Skip to content
My WebMD Sign In, Sign Up

Allergies Health Center

Font Size

Using Bug Spray

Using bug spray can keep you safe by protecting you from biting bugs. But most bug sprays won't do much to protect you against stinging insects such as bees, wasps, and hornets. Insect repellents use a variety of ingredients to make you virtually invisible to insects looking for someone to bite.   

It’s important to follow label directions carefully. Beyond that, try these tips:

Recommended Related to Allergies

Relief for Allergies While Traveling

Living with allergies at home is hard enough. But traveling with allergies raises a whole new set of challenges in getting relief for allergies. Whether you travel every week for business or just once a year to visit the grandparents, it’s important to head out prepared. Traveling with allergies doesn’t have to be torture!

Read the Relief for Allergies While Traveling article > >

  • Choose a bug spray with a lower concentration of DEET. A spray with 30% DEET is as effective as stronger products.
  • Apply just enough to cover exposed skin and clothing. Don’t use it under your clothes.
  • Don’t spray directly on your face. Spray it on your hands and pat your face.
  • Don’t apply bug spray near your eyes or mouth. Use just a little around your ears.
  • Don’t use on skin with cuts, sores, or irritation.
  • Use bug spray only in well-ventilated areas. Don’t spray near food.
  • After returning indoors, wash treated skin with soap and water.
  • Avoid products that combine DEET and sunscreen, because the instructions for using the two products are different.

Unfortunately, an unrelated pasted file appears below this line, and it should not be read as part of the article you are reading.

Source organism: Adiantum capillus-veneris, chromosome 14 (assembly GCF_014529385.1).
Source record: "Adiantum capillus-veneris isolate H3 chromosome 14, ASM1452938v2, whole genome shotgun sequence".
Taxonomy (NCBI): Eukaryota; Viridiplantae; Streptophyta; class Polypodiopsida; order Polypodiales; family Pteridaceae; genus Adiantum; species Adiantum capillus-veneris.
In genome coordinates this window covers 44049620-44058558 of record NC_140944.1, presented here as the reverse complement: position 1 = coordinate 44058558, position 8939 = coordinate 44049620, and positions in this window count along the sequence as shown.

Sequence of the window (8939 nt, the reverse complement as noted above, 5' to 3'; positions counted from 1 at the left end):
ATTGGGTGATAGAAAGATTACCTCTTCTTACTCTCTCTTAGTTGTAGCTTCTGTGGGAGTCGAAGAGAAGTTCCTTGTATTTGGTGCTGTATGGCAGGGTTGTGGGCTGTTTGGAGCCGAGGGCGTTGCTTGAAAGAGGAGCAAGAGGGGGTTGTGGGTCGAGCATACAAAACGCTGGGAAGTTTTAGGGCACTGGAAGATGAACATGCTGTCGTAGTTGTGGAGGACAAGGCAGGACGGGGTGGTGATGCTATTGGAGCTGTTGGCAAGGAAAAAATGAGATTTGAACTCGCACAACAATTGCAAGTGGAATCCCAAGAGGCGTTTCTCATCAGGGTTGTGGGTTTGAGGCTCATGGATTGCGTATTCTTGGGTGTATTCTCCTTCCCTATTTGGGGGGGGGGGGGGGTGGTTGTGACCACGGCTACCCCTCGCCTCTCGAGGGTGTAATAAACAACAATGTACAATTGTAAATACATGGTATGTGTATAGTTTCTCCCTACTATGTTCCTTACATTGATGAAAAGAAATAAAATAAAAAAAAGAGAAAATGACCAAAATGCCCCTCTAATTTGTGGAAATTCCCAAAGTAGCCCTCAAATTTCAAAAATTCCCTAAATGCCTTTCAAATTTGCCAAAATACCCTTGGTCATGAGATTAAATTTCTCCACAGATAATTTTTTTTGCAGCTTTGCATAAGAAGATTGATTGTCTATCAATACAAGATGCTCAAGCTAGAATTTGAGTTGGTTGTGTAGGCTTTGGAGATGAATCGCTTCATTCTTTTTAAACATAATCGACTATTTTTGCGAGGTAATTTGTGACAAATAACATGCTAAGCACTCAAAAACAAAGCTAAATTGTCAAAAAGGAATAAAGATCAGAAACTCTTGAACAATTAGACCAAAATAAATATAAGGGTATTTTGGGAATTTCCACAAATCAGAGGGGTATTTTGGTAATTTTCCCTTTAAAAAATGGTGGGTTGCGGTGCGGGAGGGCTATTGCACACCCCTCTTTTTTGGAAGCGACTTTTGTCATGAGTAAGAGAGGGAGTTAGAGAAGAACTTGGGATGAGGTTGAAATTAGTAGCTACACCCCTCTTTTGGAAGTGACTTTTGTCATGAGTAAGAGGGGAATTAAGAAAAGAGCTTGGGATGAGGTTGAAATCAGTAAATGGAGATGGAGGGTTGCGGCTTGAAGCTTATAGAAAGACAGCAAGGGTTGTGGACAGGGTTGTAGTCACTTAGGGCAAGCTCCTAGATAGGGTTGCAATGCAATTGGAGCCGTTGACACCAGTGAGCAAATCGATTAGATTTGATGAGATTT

For children:

  • Do not use products with lemon eucalyptus oil on children under the age of 3.
  • Don’t let a small child put on bug spray on their own.  Put some on your hands, then use your hands to put it on the child.
  • Don't apply bug spray to a young child’s hands, because they may put their hands in their mouth.

In rare cases, bug spray can cause irritation or allergic reactions, too. If you think you’re having a reaction, stop using the spray. Wash your skin well with soap and water, and call a poison control center.

If you get bug spray in your eyes, flush them with water and call your doctor or poison control center. If you go to the doctor, take the bug spray with you.

WebMD Medical Reference

Reviewed by Laura J. Martin, MD on October 23, 2012

Today on WebMD

man blowing nose
Make these tweaks to your diet, home, and lifestyle.
Allergy capsule
Breathe easier with these products.
 
cat on couch
Live in harmony with your cat or dog.
Woman sneezing with tissue in meadow
Which ones affect you?
 

woman sneezing
Slideshow
Bottle of allergy capsules and daisies
Article
 
Urban blossoms
Slideshow
Woman blowing nose
Slideshow
 

Woman with itchy watery eyes
Slideshow
Allergy prick test
VIDEO
 
Man sneezing into tissue
Tools
woman with duster crinkling nose
Quiz